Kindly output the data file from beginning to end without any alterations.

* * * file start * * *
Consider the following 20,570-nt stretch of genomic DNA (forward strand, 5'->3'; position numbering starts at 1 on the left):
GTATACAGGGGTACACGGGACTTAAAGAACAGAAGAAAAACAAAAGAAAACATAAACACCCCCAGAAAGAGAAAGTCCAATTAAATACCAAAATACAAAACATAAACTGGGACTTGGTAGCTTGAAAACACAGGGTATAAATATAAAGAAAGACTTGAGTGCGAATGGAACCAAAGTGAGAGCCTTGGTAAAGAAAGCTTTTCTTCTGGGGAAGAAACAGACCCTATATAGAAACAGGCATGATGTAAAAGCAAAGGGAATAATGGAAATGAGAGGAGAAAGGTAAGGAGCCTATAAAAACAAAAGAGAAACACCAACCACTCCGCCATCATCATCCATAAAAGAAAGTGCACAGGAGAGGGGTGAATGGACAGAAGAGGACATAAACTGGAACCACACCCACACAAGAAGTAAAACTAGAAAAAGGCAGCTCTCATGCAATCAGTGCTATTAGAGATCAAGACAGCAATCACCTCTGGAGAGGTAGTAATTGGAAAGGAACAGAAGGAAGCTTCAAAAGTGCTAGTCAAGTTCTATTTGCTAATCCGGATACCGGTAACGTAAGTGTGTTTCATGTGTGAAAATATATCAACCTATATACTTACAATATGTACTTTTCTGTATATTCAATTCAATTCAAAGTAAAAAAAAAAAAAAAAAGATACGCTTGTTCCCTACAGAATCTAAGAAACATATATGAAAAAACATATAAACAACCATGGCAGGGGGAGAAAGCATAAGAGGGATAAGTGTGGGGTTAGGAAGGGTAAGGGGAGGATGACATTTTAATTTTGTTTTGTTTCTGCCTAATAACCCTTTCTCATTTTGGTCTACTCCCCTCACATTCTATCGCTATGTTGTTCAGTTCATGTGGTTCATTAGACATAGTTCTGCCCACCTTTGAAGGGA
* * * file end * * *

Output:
Consider the following 20,570-nt stretch of genomic DNA (forward strand, 5'->3'; position numbering starts at 1 on the left):
GTATACAGGGGTACACGGGACTTAAAGAACAGAAGAAAAACAAAAGAAAACATAAACACCCCCAGAAAGAGAAAGTCCAATTAAATACCAAAATACAAAACATAAACTGGGACTTGGTAGCTTGAAAACACAGGGTATAAATATAAAGAAAGACTTGAGTGCGAATGGAACCAAAGTGAGAGCCTTGGTAAAGAAAGCTTTTCTTCTGGGGAAGAAACAGACCCTATATAGAAACAGGCATGATGTAAAAGCAAAGGGAATAATGGAAATGAGAGGAGAAAGGTAAGGAGCCTATAAAAACAAAAGAGAAACACCAACCACTCCGCCATCATCATCCATAAAAGAAAGTGCACAGGAGAGGGGTGAATGGACAGAAGAGGACATAAACTGGAACCACACCCACACAAGAAGTAAAACTAGAAAAAGGCAGCTCTCATGCAATCAGTGCTATTAGAGATCAAGACAGCAATCACCTCTGGAGAGGTAGTAATTGGAAAGGAACAGAAGGAAGCTTCAAAAGTGCTAGTCAAGTTCTATTTGCTAATCCGGATACCGGTAACGTAAGTGTGTTTCATGTGTGAAAATATATCAACCTATATACTTACAATATGTACTTTTCTGTATATTCAATTCAATTCAAAGTAAAAAAAAAAAAAAAAAGATACGCTTGTTCCCTACAGAATCTAAGAAACATATATGAAAAAACATATAAACAACCATGGCAGGGGGAGAAAGCATAAGAGGGATAAGTGTGGGGTTAGGAAGGGTAAGGGGAGGATGACATTTTAATTTTGTTTTGTTTCTGCCTAATAACCCTTTCTCATTTTGGTCTACTCCCCTCACATTCTATCGCTATGTTGTTCAGTTCATGTGGTTCATTAGACATAGTTCTGCCCACCTTTGAAGGGA